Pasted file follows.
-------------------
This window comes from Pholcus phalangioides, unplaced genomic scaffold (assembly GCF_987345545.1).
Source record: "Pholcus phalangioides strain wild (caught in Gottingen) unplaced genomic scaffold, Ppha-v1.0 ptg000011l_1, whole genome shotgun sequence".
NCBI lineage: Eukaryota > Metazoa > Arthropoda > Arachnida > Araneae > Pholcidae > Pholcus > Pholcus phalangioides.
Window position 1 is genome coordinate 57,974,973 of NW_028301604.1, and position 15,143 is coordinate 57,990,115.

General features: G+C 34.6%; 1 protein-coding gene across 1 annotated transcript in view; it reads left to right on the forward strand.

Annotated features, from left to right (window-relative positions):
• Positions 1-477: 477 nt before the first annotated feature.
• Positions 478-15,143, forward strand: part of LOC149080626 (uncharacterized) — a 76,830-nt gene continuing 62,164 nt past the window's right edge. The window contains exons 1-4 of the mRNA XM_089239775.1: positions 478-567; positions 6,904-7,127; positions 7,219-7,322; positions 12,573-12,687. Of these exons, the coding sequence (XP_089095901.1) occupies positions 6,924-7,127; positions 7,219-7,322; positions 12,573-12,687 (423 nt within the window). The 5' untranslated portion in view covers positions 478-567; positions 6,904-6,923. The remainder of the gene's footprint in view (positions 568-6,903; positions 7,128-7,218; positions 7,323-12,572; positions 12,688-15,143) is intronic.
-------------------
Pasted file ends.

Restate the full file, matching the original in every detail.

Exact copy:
This window comes from Pholcus phalangioides, unplaced genomic scaffold (assembly GCF_987345545.1).
Source record: "Pholcus phalangioides strain wild (caught in Gottingen) unplaced genomic scaffold, Ppha-v1.0 ptg000011l_1, whole genome shotgun sequence".
NCBI lineage: Eukaryota > Metazoa > Arthropoda > Arachnida > Araneae > Pholcidae > Pholcus > Pholcus phalangioides.
Window position 1 is genome coordinate 57,974,973 of NW_028301604.1, and position 15,143 is coordinate 57,990,115.

General features: G+C 34.6%; 1 protein-coding gene across 1 annotated transcript in view; it reads left to right on the forward strand.

Annotated features, from left to right (window-relative positions):
• Positions 1-477: 477 nt before the first annotated feature.
• Positions 478-15,143, forward strand: part of LOC149080626 (uncharacterized) — a 76,830-nt gene continuing 62,164 nt past the window's right edge. The window contains exons 1-4 of the mRNA XM_089239775.1: positions 478-567; positions 6,904-7,127; positions 7,219-7,322; positions 12,573-12,687. Of these exons, the coding sequence (XP_089095901.1) occupies positions 6,924-7,127; positions 7,219-7,322; positions 12,573-12,687 (423 nt within the window). The 5' untranslated portion in view covers positions 478-567; positions 6,904-6,923. The remainder of the gene's footprint in view (positions 568-6,903; positions 7,128-7,218; positions 7,323-12,572; positions 12,688-15,143) is intronic.